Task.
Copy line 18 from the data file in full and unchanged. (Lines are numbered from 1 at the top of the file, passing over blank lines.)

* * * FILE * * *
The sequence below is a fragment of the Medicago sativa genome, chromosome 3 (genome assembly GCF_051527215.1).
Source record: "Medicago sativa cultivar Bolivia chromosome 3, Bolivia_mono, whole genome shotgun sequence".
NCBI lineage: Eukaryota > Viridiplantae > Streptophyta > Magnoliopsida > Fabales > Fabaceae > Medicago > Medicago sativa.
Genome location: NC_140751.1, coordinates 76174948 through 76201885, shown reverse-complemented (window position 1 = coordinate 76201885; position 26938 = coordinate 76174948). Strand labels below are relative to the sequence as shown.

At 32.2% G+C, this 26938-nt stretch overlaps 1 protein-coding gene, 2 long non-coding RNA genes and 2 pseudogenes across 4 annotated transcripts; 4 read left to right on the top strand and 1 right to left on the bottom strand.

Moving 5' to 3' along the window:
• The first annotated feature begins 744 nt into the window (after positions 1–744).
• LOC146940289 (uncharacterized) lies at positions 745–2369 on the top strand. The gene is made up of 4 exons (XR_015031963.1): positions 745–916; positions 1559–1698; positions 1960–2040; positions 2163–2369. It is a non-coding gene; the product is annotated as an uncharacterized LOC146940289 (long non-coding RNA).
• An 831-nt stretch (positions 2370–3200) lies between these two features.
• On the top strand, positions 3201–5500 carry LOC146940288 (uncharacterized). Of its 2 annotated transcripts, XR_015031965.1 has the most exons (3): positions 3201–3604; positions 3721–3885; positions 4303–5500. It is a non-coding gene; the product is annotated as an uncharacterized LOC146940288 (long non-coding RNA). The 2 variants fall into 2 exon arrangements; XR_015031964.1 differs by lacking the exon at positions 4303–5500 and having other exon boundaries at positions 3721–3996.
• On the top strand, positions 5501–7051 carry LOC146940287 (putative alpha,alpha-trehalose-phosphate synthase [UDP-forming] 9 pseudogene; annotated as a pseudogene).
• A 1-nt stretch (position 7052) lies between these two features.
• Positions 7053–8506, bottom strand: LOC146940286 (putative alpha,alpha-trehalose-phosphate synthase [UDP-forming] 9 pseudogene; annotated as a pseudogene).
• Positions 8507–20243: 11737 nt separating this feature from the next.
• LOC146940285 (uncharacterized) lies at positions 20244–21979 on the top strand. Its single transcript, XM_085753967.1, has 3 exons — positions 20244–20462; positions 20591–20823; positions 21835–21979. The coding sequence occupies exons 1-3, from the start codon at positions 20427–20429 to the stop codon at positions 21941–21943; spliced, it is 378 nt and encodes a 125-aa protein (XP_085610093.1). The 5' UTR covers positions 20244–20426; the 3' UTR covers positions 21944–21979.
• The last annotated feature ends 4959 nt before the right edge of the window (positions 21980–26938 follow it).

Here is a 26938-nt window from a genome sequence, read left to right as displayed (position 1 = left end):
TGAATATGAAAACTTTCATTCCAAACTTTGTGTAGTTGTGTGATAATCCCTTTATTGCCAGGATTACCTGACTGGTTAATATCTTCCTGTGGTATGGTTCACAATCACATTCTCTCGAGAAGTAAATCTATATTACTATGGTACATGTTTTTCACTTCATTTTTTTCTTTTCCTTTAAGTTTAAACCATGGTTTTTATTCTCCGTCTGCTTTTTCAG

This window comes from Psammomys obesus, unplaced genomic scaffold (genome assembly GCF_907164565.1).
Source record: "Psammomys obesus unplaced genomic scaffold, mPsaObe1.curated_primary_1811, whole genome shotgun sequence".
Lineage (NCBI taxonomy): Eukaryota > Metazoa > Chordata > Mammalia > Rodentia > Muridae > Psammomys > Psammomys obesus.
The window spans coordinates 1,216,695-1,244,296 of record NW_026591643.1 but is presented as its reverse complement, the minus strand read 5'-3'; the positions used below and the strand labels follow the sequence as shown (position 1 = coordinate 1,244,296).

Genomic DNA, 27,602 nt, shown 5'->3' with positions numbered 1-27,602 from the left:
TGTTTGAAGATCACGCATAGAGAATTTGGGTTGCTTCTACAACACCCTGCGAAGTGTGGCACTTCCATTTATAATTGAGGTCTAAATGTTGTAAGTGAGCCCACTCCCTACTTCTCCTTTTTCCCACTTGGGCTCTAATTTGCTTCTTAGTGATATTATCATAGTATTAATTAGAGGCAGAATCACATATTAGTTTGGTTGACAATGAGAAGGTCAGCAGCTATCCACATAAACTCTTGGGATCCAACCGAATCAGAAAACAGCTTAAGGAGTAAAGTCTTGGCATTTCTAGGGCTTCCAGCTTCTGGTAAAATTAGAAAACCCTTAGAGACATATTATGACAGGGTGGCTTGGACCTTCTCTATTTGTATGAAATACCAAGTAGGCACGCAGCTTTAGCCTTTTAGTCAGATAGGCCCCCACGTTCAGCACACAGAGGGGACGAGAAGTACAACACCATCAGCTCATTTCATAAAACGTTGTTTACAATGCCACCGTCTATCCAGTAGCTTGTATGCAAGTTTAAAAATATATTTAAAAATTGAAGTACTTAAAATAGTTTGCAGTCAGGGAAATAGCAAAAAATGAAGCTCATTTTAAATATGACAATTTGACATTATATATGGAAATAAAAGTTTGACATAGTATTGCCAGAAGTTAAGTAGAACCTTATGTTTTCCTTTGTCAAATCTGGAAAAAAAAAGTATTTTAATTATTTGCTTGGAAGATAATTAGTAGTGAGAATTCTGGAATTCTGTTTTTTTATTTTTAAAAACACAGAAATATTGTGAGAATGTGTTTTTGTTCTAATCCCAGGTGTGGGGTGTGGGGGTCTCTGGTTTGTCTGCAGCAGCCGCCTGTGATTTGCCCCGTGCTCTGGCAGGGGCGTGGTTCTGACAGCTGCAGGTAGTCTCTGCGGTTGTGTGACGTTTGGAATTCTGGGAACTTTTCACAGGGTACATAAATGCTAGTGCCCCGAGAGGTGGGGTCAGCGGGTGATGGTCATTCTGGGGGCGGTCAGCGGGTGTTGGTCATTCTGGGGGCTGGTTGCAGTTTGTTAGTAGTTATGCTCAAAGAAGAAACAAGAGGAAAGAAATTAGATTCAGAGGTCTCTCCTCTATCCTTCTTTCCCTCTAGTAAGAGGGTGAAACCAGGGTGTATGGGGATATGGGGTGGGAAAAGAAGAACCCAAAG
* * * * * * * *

TGAATATGAAAACTTTCATTCCAAACTTTGTGTAGTTGTGTGATAATCCCTTTATTGCCAGGATTACCTGACTGGTTAATATCTTCCTGTGGTATGGTTCACAATCACATTCTCTCGAGAAGTAAATCTATATTACTATGGTACATGTTTTTCACTTCATTTTTTTCTTTTCCTTTAAGTTTAAACCATGGTTTTTATTCTCCGTCTGCTTTTTCAG